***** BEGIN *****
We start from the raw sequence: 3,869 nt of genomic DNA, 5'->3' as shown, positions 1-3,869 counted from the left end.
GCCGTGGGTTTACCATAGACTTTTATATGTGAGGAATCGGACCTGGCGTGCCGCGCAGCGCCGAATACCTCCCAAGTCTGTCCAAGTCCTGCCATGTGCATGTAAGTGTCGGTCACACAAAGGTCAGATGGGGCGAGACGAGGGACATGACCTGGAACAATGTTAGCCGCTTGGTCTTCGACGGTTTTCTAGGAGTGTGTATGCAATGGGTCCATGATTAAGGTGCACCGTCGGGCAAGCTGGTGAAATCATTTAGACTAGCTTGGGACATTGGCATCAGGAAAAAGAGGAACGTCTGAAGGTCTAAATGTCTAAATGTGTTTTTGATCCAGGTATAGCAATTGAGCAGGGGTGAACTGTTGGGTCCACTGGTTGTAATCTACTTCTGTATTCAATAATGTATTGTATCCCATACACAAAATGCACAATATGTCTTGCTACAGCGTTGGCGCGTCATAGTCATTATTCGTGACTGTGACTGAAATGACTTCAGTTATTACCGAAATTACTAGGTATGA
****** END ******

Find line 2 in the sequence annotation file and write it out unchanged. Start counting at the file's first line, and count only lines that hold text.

GCCGTGGGTTTACCATAGACTTTTATATGTGAGGAATCGGACCTGGCGTGCCGCGCAGCGCCGAATACCTCCCAAGTCTGTCCAAGTCCTGCCATGTGCATGTAAGTGTCGGTCACACAAAGGTCAGATGGGGCGAGACGAGGGACATGACCTGGAACAATGTTAGCCGCTTGGTCTTCGACGGTTTTCTAGGAGTGTGTATGCAATGGGTCCATGATTAAGGTGCACCGTCGGGCAAGCTGGTGAAATCATTTAGACTAGCTTGGGACATTGGCATCAGGAAAAAGAGGAACGTCTGAAGGTCTAAATGTCTAAATGTGTTTTTGATCCAGGTATAGCAATTGAGCAGGGGTGAACTGTTGGGTCCACTGGTTGTAATCTACTTCTGTATTCAATAATGTATTGTATCCCATACACAAAATGCACAATATGTCTTGCTACAGCGTTGGCGCGTCATAGTCATTATTCGTGACTGTGACTGAAATGACTTCAGTTATTACCGAAATTACTAGGTATGA